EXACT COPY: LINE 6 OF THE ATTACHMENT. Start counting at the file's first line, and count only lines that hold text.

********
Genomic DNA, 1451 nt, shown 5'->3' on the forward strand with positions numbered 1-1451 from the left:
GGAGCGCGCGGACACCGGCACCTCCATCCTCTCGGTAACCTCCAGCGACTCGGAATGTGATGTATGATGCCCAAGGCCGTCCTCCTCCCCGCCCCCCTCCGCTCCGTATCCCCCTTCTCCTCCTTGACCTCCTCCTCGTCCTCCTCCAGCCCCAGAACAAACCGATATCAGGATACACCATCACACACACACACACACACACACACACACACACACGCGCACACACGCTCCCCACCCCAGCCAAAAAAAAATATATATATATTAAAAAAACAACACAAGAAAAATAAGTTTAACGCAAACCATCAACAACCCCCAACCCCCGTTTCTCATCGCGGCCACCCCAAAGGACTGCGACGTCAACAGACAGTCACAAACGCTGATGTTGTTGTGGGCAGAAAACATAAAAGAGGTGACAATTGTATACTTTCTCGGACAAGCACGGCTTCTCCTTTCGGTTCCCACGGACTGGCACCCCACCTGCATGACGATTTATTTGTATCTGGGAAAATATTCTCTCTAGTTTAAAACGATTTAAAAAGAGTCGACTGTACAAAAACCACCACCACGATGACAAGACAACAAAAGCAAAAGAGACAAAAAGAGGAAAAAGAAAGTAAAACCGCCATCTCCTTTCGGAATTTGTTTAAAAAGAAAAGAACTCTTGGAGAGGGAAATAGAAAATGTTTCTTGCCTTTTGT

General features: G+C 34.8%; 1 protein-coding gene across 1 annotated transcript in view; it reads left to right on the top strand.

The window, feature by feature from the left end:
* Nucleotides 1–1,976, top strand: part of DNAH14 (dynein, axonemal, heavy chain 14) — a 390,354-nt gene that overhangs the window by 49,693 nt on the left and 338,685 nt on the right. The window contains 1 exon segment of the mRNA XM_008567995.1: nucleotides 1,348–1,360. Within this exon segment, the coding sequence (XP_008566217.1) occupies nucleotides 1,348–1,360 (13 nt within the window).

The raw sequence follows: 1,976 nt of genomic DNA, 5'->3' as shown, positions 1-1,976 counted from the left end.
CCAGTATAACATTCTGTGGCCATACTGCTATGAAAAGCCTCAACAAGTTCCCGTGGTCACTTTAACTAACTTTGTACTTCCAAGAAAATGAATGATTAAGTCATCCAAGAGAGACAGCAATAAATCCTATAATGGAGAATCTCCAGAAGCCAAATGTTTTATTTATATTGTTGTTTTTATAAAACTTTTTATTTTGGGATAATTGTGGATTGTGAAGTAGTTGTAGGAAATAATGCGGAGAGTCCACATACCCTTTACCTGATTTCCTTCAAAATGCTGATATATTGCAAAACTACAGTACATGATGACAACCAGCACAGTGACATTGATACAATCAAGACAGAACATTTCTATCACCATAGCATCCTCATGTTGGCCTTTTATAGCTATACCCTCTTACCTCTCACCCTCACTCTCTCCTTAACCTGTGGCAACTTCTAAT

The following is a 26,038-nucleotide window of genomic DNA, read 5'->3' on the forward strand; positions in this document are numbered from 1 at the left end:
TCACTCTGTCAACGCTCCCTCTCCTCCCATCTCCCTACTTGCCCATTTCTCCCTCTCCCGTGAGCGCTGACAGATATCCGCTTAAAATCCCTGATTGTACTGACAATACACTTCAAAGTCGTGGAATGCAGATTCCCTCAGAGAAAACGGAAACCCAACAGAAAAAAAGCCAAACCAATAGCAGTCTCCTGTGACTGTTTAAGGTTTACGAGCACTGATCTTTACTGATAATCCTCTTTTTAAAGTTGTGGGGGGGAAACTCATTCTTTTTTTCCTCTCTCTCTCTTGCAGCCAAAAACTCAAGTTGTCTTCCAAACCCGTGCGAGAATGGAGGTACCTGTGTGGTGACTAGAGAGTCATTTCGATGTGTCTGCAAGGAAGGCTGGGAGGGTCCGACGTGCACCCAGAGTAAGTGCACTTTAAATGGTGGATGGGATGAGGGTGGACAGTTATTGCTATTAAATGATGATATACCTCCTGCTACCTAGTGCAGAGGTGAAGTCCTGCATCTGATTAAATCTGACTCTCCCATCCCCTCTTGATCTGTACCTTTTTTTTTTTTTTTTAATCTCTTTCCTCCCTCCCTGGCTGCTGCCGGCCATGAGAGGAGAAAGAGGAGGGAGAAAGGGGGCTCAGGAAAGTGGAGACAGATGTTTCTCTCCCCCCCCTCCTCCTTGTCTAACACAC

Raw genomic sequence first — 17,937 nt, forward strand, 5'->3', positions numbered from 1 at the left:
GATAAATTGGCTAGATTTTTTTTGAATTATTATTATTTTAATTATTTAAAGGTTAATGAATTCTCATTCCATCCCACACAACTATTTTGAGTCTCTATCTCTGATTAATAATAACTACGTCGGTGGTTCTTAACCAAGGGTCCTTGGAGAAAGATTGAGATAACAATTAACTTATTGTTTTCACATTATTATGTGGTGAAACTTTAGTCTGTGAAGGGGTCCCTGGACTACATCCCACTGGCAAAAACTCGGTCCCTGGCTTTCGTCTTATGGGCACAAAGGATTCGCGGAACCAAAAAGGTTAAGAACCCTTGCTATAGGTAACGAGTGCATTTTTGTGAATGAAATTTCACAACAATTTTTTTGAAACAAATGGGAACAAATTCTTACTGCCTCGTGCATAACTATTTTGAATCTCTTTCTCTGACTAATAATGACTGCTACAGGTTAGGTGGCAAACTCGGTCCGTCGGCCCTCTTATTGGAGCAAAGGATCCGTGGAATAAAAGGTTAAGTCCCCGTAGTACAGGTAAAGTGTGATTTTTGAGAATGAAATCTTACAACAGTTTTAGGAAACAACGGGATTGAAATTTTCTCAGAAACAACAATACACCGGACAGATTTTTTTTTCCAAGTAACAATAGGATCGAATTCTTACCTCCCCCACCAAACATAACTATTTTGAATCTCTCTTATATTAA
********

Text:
The raw sequence follows: 1,976 nt of genomic DNA, 5'->3' as shown, positions 1-1,976 counted from the left end.